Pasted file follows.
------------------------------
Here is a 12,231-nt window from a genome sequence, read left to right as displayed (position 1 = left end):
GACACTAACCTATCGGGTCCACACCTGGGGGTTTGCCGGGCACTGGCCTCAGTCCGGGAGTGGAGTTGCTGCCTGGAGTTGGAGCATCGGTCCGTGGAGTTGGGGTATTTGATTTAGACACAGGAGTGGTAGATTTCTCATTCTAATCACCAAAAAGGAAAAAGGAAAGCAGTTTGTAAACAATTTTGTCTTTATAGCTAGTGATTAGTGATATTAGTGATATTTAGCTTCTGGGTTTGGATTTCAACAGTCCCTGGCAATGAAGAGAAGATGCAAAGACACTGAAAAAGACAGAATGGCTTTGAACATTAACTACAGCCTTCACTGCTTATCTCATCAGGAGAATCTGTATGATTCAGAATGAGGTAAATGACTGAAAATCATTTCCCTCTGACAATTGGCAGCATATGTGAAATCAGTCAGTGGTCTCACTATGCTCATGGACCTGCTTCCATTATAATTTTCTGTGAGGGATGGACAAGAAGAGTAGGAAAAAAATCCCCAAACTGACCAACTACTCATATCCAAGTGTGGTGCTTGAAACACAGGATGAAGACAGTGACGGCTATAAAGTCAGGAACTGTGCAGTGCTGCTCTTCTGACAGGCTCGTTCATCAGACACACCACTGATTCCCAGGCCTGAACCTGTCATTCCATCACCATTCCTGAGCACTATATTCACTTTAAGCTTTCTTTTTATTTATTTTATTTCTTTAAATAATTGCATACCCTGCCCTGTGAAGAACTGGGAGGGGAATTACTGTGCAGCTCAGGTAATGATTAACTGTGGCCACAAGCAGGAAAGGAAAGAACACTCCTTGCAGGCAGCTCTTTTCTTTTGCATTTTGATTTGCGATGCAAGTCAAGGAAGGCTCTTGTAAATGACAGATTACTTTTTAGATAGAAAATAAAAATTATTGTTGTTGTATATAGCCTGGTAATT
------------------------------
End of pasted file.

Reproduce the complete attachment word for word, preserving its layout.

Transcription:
Here is a 12,231-nt window from a genome sequence, read left to right as displayed (position 1 = left end):
GACACTAACCTATCGGGTCCACACCTGGGGGTTTGCCGGGCACTGGCCTCAGTCCGGGAGTGGAGTTGCTGCCTGGAGTTGGAGCATCGGTCCGTGGAGTTGGGGTATTTGATTTAGACACAGGAGTGGTAGATTTCTCATTCTAATCACCAAAAAGGAAAAAGGAAAGCAGTTTGTAAACAATTTTGTCTTTATAGCTAGTGATTAGTGATATTAGTGATATTTAGCTTCTGGGTTTGGATTTCAACAGTCCCTGGCAATGAAGAGAAGATGCAAAGACACTGAAAAAGACAGAATGGCTTTGAACATTAACTACAGCCTTCACTGCTTATCTCATCAGGAGAATCTGTATGATTCAGAATGAGGTAAATGACTGAAAATCATTTCCCTCTGACAATTGGCAGCATATGTGAAATCAGTCAGTGGTCTCACTATGCTCATGGACCTGCTTCCATTATAATTTTCTGTGAGGGATGGACAAGAAGAGTAGGAAAAAAATCCCCAAACTGACCAACTACTCATATCCAAGTGTGGTGCTTGAAACACAGGATGAAGACAGTGACGGCTATAAAGTCAGGAACTGTGCAGTGCTGCTCTTCTGACAGGCTCGTTCATCAGACACACCACTGATTCCCAGGCCTGAACCTGTCATTCCATCACCATTCCTGAGCACTATATTCACTTTAAGCTTTCTTTTTATTTATTTTATTTCTTTAAATAATTGCATACCCTGCCCTGTGAAGAACTGGGAGGGGAATTACTGTGCAGCTCAGGTAATGATTAACTGTGGCCACAAGCAGGAAAGGAAAGAACACTCCTTGCAGGCAGCTCTTTTCTTTTGCATTTTGATTTGCGATGCAAGTCAAGGAAGGCTCTTGTAAATGACAGATTACTTTTTAGATAGAAAATAAAAATTATTGTTGTTGTATATAGCCTGGTAATT